Delta Air Lines pilots have agreed to enter concessionary talks with management, which insists pilot wage reductions are needed to keep the airline competitive with rivals.

American Airlines and bankrupt United Airlines have both reached labour cost cut deals with their pilots, and Delta chief executive Leo Mullin says his carrier must follow suit. "If we are unsuccessful in achieving a much lower cost structure, there's no way we could succeed. We could lapse into a situation where bankruptcy becomes possible," Mullin said in April, when he approached pilots about concessions. "We have to have a competitive cost structure."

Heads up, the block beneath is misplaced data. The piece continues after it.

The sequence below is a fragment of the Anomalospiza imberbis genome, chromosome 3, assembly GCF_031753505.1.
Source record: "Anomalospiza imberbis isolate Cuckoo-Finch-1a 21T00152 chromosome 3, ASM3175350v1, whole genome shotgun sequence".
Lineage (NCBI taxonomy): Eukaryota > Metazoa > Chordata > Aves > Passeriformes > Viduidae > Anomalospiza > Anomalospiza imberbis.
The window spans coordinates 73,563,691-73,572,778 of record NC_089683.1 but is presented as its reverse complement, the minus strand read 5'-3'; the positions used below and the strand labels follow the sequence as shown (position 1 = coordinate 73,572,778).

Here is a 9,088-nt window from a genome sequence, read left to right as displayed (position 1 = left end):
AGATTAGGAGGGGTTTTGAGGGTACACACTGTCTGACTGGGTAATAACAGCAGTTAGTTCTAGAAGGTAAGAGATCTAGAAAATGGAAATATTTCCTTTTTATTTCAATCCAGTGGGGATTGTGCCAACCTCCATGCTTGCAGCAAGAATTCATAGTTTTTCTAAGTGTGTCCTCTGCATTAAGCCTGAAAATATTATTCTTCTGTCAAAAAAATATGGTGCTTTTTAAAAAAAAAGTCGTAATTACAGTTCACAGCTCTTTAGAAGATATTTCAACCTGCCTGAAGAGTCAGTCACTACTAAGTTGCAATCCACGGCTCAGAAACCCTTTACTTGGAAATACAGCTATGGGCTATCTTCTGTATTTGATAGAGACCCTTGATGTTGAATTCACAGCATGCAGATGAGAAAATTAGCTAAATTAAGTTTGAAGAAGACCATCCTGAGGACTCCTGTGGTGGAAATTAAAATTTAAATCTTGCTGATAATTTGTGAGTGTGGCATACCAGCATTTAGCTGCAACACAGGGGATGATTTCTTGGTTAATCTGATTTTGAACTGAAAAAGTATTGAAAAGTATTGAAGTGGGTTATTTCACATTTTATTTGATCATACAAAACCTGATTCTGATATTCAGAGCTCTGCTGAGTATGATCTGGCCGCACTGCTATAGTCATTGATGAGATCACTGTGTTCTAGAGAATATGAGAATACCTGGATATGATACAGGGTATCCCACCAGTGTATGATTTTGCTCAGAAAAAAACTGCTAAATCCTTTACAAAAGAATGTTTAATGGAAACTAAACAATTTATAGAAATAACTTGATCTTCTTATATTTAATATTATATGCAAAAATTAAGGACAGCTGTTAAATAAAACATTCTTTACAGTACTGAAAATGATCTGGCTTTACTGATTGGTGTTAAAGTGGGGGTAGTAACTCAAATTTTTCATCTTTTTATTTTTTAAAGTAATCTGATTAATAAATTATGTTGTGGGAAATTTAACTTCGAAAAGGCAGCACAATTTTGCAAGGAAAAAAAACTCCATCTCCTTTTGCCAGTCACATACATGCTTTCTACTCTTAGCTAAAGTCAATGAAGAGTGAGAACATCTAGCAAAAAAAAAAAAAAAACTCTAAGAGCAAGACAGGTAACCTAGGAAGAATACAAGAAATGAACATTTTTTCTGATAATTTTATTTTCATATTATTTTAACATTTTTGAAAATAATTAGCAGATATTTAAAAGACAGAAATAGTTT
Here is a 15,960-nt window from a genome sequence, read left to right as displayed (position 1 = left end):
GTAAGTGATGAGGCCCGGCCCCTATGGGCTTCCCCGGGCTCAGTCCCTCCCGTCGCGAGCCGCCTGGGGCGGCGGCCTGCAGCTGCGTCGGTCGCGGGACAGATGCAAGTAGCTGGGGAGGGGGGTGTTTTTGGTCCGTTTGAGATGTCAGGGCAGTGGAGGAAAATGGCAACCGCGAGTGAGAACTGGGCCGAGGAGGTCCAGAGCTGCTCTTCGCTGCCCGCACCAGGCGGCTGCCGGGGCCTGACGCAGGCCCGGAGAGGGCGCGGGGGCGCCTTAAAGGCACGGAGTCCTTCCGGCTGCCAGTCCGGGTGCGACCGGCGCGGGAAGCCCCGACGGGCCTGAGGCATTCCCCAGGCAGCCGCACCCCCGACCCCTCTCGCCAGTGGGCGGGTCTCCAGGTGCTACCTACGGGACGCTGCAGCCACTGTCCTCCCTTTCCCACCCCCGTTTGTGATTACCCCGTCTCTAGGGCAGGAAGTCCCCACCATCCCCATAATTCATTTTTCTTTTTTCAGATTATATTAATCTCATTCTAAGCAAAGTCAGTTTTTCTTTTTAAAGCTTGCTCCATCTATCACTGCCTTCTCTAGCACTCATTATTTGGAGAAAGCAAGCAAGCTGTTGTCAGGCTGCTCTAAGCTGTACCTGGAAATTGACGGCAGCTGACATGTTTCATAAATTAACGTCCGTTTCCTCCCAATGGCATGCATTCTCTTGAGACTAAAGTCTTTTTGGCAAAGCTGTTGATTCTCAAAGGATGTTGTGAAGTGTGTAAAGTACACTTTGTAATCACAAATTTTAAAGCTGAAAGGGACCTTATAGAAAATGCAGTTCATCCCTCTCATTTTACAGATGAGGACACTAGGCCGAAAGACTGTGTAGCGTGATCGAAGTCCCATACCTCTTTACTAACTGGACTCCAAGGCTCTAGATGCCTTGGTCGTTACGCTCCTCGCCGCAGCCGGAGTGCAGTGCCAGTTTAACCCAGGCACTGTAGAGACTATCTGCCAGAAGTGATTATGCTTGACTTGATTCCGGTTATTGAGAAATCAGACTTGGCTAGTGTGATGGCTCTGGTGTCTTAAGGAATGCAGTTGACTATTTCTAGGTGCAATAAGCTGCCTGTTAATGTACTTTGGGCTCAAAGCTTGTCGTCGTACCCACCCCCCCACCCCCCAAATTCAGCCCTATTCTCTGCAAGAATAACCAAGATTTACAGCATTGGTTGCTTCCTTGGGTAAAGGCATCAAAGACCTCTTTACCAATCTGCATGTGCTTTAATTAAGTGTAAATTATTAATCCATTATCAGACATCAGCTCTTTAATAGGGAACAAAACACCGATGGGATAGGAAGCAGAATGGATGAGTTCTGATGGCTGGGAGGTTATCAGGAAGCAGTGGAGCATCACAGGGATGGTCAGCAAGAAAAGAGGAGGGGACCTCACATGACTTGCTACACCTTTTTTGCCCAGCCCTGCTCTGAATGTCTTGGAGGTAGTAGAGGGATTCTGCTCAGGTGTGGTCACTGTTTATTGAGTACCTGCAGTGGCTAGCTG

The pilots, represented by the Air Line Pilots Association (ALPA), responded coolly to wage cut talks in April, noting that their labor contract ran through 2005. But the union now is ready to negotiate, according to a message sent out to members last night.

Union leadership says a review of financial details provided by the airline has led it to recommend that its negotiating committee enter into discussion with management.

Delta management has submitted a two-phase proposal to ALPA that would reduce pilots' hourly wages by 22%, rescind a pay increase that took effect on 1 May, and eliminate a similar pay hike set to take effect on 1 May 2004. Delta also wants to cut its contribution to a savings plan for pilots from 3% to 2%.

Delta lost $1.3 billion in 2002 and $466 million in the 2003 first quarter.

Source: Flight Daily News